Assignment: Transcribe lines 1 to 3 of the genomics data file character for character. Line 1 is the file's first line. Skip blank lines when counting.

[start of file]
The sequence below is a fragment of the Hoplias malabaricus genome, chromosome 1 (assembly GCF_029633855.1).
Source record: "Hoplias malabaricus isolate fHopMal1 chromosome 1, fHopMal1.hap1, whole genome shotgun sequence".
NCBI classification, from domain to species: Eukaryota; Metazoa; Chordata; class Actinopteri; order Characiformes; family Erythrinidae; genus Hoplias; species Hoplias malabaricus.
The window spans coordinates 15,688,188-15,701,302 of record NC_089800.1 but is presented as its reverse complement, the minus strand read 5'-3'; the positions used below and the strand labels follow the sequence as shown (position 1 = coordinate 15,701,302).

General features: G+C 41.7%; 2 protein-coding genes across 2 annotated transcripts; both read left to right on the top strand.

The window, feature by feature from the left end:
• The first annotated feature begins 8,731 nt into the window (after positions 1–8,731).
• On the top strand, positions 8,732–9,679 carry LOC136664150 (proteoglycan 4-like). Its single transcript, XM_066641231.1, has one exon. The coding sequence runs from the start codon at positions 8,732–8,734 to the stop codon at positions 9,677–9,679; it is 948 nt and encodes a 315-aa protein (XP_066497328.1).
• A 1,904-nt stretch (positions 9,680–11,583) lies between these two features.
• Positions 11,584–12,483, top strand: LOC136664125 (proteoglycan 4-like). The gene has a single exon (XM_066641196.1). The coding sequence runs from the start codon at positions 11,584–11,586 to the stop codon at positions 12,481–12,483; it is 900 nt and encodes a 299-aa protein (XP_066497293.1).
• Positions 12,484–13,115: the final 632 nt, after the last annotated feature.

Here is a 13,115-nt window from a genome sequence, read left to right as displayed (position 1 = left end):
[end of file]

The sequence below is a fragment of the Hoplias malabaricus genome, chromosome 1 (assembly GCF_029633855.1).
Source record: "Hoplias malabaricus isolate fHopMal1 chromosome 1, fHopMal1.hap1, whole genome shotgun sequence".
NCBI classification, from domain to species: Eukaryota; Metazoa; Chordata; class Actinopteri; order Characiformes; family Erythrinidae; genus Hoplias; species Hoplias malabaricus.